- For Teachers
In this thread it is said that
"B Dared you contradict her? <auxiliary verb>
In B, dared carries the past tense marker"
So, shall I take it as modal dare has its past form expressed by DARED?
Could you then explain to me the difference?
(1)I dared enter the room.
(2)I dare have entered the room.
(I think that modal verbs can easily take perfect infinititve as in (2)
The safest advice I can offer to learners is, "Do not use dare as a modal verb". In informal conversation we don't use dare much anyway, partcularly in the affirmative, even as a full verb; we prefer alternatives.
? I dared to cross the road.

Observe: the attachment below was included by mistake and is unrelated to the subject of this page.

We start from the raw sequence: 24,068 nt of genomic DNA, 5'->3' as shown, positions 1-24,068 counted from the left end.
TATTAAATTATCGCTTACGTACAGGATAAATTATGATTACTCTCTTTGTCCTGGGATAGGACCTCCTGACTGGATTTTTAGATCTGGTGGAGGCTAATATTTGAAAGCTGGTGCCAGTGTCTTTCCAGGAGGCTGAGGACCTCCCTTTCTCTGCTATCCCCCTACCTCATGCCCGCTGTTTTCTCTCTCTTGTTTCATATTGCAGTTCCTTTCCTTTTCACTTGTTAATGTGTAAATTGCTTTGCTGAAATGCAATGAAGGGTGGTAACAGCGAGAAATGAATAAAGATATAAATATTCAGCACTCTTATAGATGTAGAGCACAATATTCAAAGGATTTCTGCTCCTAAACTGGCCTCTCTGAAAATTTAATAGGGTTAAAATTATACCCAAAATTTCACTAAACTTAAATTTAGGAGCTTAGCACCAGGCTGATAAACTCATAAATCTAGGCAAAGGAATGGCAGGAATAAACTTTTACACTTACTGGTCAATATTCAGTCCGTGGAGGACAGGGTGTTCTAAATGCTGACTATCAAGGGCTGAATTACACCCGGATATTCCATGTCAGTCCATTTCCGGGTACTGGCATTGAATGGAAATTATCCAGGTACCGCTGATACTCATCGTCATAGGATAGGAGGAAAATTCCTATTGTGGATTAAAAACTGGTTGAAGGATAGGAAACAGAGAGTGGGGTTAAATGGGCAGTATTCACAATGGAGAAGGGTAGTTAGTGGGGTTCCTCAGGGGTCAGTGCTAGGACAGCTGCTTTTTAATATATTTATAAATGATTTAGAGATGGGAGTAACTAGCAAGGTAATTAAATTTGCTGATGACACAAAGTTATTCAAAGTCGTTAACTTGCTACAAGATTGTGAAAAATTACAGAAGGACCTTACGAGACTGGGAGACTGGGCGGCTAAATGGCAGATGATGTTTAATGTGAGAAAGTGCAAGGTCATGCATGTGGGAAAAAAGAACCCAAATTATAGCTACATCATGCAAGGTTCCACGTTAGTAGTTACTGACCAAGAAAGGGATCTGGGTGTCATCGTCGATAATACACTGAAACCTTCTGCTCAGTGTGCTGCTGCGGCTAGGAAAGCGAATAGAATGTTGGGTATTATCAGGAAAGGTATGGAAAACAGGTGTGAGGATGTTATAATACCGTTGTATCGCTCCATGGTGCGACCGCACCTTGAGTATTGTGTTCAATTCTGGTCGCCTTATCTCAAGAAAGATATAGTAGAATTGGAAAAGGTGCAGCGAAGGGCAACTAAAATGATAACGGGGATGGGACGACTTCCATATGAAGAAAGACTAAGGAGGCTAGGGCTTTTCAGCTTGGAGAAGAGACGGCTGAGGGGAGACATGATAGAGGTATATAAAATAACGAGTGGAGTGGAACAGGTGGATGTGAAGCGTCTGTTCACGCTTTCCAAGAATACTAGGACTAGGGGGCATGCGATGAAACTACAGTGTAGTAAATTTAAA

I wasn't afraid to cross the road.
I plucked up my courage to cross the road.
The modal dare is so rarely used in the past, that it is almost true to say that the usage it is archaic
Dared you contradict her? Unnatural for most speakers.
I dared enter the room. Probably more natural with dared to.
I dare have entered the room. I cannot think of a situation in which this would be a natural, acceptable utterance.
What about affirmative sentences in the present? I heard that it's not very good to use dare in such sentences.
I dare (to) go there.
Is it true?
What about the future tense with dare?
I will dare to dream of the future.
Is it ok to use it? I think there must be a modal aspect of will involved. Or is it not involved?